- In effect, the Court sidestepped this one, leaving it up to lower courts to figure out what to take from it, if anything at all.
Mueller Plays Hardball
Prosecutors late last evening accused Paul Manafort of witness tampering involving use of encrypted messaging apps to attempt to contact two witnesses. That could land Manafort in jail immediately while he awaits trial.
Of course, what may be most significant is how Trump responds to this. Trump could play this two ways:
- Continue to depict Manafort as someone he doesn’t know very well, even though he ran Trump’s campaign from June 2016 until Steve Bannon took over in August. In recent days Trump has even blamed the “F.B.I. or Department of ‘Justice’” for not warning him about Manafort’s chequered past.
- Receive this as a “shot across the bow” by the Special Counsel; Mueller’s way of answering back Trump’s frenzied attack Tweets of recent days and weeks, and pardons and talk of pardons (including of himself) designed to send a message to those possibly getting squeezed by Mueller they needn’t worry.
Why Trump Snubbing The Philadelphia Eagles IS Important
Pennsylvania sports fans are rabid and have long memories.
As you probably heard by now, the President cancelled a celebratory visit by the Super Bowl Champions to the White House scheduled for today. Many of the Eagles were not going to attend.
And yes, it’s just another stunt devised by the President to please his base and distract from other stuff. Instead Trump issued a statement saying he’ll conduct “a different type of ceremony–one that will honor our great country, pay tribute to the heroes who fight to protect it, and loudly and proudly play the National Anthem.” That’s an integral part of the false narrative the President has created about NFL players “taking a knee”. Which has nothing to do with support of the military; it’s about racism and police brutality.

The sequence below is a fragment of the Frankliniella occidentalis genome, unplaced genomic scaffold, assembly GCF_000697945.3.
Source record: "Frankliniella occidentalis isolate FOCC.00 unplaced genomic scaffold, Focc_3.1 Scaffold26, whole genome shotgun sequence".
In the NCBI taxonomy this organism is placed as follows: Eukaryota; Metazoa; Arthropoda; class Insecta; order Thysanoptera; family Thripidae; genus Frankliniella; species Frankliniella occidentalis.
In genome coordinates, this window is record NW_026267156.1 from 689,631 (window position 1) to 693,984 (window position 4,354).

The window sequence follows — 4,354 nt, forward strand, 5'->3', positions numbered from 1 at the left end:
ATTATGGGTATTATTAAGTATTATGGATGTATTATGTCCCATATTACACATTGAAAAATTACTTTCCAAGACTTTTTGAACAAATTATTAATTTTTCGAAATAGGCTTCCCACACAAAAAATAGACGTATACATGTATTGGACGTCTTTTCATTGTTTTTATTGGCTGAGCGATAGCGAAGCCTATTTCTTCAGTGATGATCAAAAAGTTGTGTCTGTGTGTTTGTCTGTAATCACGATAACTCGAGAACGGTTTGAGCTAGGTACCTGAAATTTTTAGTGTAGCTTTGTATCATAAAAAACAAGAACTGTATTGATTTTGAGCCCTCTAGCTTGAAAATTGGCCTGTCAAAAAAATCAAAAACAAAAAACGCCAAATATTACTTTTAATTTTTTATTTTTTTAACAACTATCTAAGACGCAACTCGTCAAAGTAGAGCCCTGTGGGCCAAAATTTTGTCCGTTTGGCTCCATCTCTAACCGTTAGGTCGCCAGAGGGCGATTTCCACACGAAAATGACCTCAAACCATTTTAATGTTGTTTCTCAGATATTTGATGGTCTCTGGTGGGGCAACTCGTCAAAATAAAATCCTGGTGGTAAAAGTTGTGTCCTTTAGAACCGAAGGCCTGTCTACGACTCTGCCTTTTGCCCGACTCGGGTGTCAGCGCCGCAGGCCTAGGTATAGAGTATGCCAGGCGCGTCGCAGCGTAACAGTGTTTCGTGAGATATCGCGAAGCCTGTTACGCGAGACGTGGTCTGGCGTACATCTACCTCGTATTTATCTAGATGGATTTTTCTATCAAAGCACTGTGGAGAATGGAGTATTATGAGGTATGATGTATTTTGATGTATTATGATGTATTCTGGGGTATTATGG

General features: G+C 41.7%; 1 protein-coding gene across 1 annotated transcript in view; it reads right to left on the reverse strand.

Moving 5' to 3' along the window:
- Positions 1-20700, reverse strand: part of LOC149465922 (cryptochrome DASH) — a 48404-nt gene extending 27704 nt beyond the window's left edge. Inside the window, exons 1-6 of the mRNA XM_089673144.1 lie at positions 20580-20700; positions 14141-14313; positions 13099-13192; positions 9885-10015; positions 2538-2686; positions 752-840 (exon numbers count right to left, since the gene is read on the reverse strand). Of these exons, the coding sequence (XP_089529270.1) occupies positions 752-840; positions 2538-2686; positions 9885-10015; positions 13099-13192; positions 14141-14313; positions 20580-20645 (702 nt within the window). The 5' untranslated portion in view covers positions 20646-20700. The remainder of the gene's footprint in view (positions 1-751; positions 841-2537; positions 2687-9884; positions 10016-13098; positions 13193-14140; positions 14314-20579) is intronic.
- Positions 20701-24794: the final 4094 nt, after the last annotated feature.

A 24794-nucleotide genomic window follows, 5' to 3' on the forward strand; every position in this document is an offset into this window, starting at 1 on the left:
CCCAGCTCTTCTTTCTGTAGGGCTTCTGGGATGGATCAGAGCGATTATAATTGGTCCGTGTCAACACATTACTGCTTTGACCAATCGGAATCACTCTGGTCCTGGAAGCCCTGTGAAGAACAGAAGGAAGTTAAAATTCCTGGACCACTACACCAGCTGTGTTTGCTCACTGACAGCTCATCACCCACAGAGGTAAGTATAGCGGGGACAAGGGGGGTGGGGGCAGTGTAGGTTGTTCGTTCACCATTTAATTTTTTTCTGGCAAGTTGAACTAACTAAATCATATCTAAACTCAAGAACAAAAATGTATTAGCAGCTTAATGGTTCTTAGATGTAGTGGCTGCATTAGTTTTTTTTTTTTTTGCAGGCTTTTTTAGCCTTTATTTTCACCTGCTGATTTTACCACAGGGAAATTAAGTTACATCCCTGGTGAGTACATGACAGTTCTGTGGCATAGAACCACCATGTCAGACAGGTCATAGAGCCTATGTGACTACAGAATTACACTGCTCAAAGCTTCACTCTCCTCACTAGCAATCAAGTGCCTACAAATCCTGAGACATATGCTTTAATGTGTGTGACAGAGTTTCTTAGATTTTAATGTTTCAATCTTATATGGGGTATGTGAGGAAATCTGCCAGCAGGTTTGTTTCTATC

Here’s Trump’s full statement:
Trump won Pennsylvania by 44,000 votes out of nearly 6-million votes cast. And he usually doesn’t make a habit of disrespecting people who voted for him. No, he didn’t win Philadelphia. At the same time football-wise, the state is pretty much split in two. The Western half roots for the Pittsburgh Steelers. The Eastern half–the Eagles fans–include many counties that went heavily for Trump. We’re not saying everybody living in these areas won’t remain Trump fans, but they’re sure as heck still going to still be Eagles fans. And they’ll remember this.
Of course Trump’s decision created a back-and-forth Twitter war. Here’s the Tweet we thought summed up the situation best, from former Eagles Wide Receiver Torrey Smith:
Philadelphia’s Mayor, Jim Kenney meanwhile, punched back at Trump hard, saying in a statement:
“Disinviting them from the White House only proves that our President is not a true patriot, but a fragile egomaniac obsessed with crowd size and afraid of the embarrassment of throwing a party to which no one wants to attend.”